Phase IV

1974

Horror / Sci-Fi / Thriller

7
Rotten Tomatoes Critics - Rotten 50%
Rotten Tomatoes Audience - Spilled 56%
IMDb Rating 6.5 10 7059

Synopsis


Uploaded By: FREEMAN
June 17, 2019 at 03:12 AM

Director

Cast

Nigel Davenport as Dr. Ernest D. Hubbs
Michael Murphy as James R. Lesko
720p.BLU 1080p.BLU
705.05 MB
1280*714
English 2.0
NR
23.976 fps
1 hr 24 min
P/S 1 / 5
1.33 GB
1920*1072
English 2.0
NR
23.976 fps
1 hr 24 min
P/S 5 / 9

Movie Reviews

Reviewed by Platypuschow 8 / 10

Phase IV: Incredible piece of cinema

Though there are plenty of movies with ants as the antagonist I'll have to be honest with the exception of Them (1954) I've never really been able to take them seriously as a viable threat. I mean seriously, ants?

Phase IV managed to change my mind on that and made ants a legitimately terrifying credible enemy.

It tells the story of a pair of scientists who set up a lab in the middle of the desert where ants seem to have taken over. Right beside a failed desert development they underestimate the intelligence of their diminutive foes.

The first thing that struck me was how good it all looked, the movie is years ahead of its time in both cinematography and practical effects. The ant sequences are truly remarkable and not rushed as you tend to expect them to be for the mid 70's. They take their time, intricately crafting the ants world, telling their silent story and solidifying their credibility as threats to mankind.

I went in expecting some hammy mess, what I got was an elusive diamond in the rough and I'm very very impressed.

Well acted, visually stunning and paced perfectly Phase IV is a great sci-fi piece that didn't deserve to go under the radar the way it did.

Fantastic stuff.

The Good:

Well ahead of its time

Looks great

Ant footage is very impressive

Strong cast

The Bad:

The nagging concern of possible animal cruelty

Silly ant noises

Reviewed by jonathan-577 9 / 10

a mind-blowing original

Of course Bass, who as you know is Mr. Title Sequence Animator (Hitchcock, Golden Arm, Goodfellas...) is not what you'd call an Actor's Director. But while I won't say that the wooden vagueness of the dialogue scenes was deliberate, I will say that it is entirely functional. You don't even see an actor for the first ten minutes - you see extended macro-photography of (real) ants plotting to take over the world, and THEY are brilliantly characterized. That lead-in clarifies that what we are watching is some kind of experimental film; which is reinforced by the bizarre abstract obelisks the ants construct for their nefarious designs, not to mention the repeated shots of ants crawling out of holes in people's palms - hmmm where have I seen THAT before? But it's not arid or obscure - it's gripping and extremely creepy. Yes, the characters vague out over time - what starts as a classic 50s sci-fi study-them-or-blow-them-up debate becomes lost in panic and impotence, and the teenage girl they rescue barely enters the foreground long enough to establish a character. And yes, this absolutely serves the material, as these researchers find out that they're in the petri dish themselves: lab rats don't have personalities. The scene where the lone ant gathers the dead is absolutely terrifying, because it evokes sympathy and empathy: pesticide as inter-species class war. And the 'happy' ending is anything but, and is spectacularly perverse, wrong in exactly the right way. The lights come up on you shaking your head in astonishment.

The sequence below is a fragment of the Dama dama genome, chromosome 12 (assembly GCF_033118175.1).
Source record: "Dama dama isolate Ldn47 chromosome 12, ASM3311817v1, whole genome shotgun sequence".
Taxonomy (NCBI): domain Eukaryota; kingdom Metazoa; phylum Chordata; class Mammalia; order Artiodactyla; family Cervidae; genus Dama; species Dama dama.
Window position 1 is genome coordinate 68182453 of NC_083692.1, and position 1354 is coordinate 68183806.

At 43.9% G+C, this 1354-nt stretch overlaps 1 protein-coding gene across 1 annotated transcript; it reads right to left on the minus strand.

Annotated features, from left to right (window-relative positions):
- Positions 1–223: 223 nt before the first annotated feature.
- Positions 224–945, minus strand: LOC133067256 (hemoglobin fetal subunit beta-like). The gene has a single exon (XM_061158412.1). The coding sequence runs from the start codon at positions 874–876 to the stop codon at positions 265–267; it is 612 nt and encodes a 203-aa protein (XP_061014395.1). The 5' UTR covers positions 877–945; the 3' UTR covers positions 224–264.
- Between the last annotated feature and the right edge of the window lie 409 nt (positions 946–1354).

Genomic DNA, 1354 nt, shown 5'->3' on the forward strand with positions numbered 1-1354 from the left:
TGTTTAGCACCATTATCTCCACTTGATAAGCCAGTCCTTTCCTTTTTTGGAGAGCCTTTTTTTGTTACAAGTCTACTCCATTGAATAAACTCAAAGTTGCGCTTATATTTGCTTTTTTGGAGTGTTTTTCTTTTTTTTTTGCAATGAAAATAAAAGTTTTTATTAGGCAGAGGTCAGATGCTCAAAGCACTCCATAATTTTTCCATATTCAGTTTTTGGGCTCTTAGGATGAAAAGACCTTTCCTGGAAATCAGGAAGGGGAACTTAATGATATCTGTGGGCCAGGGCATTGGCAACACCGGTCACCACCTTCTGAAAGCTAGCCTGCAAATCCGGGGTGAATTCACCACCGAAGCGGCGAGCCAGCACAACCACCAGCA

Reviewed by raegan_butcher 9 / 10

Trippy & Ambiguous Sci Fi

I have seen this film numerous times, starting when I was ten yrs old and it has always had a peculiar fascination for me. It moves a bit slower than most modern viewers are used to but it is pretty compelling stuff.The ant photography is amazing. When I was a small boy and I heard about this I was expecting something along the lines of THEM! and anyone who has seen this knows it is about as far from that as you can imagine. But even as a youngster wanting something more un-subtle and action-oriented, I was not turned off by PHASE IV's slow art-film qualities.It is a shame Saul Bass never directed again because this was a valiant effort to do something a little different. I say bravo! Seen in widescreen for the first time after years of TV viewings and the panned & scanned VHS the new DVD of Phase IV is a revelation. The compositions and use of color are masterful.

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